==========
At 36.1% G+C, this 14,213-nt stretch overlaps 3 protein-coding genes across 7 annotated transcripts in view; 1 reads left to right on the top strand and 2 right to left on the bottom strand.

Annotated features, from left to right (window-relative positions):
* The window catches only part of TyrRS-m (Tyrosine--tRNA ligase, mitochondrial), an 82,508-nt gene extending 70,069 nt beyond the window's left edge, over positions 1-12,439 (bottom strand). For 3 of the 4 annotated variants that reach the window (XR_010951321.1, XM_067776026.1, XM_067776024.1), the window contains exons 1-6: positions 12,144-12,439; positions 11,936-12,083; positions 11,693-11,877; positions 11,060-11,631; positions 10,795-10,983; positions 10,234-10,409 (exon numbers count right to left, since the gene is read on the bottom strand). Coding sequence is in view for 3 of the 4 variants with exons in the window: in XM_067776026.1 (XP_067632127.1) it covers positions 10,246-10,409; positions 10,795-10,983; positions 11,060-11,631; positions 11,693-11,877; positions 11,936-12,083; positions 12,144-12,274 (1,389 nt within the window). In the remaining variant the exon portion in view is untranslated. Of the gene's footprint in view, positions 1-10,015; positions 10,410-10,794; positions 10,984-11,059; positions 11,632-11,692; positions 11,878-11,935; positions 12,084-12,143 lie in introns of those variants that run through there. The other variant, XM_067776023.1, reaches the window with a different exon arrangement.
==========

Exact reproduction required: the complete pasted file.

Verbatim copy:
At 36.1% G+C, this 14,213-nt stretch overlaps 3 protein-coding genes across 7 annotated transcripts in view; 1 reads left to right on the top strand and 2 right to left on the bottom strand.

Annotated features, from left to right (window-relative positions):
* The window catches only part of TyrRS-m (Tyrosine--tRNA ligase, mitochondrial), an 82,508-nt gene extending 70,069 nt beyond the window's left edge, over positions 1-12,439 (bottom strand). For 3 of the 4 annotated variants that reach the window (XR_010951321.1, XM_067776026.1, XM_067776024.1), the window contains exons 1-6: positions 12,144-12,439; positions 11,936-12,083; positions 11,693-11,877; positions 11,060-11,631; positions 10,795-10,983; positions 10,234-10,409 (exon numbers count right to left, since the gene is read on the bottom strand). Coding sequence is in view for 3 of the 4 variants with exons in the window: in XM_067776026.1 (XP_067632127.1) it covers positions 10,246-10,409; positions 10,795-10,983; positions 11,060-11,631; positions 11,693-11,877; positions 11,936-12,083; positions 12,144-12,274 (1,389 nt within the window). In the remaining variant the exon portion in view is untranslated. Of the gene's footprint in view, positions 1-10,015; positions 10,410-10,794; positions 10,984-11,059; positions 11,632-11,692; positions 11,878-11,935; positions 12,084-12,143 lie in introns of those variants that run through there. The other variant, XM_067776023.1, reaches the window with a different exon arrangement.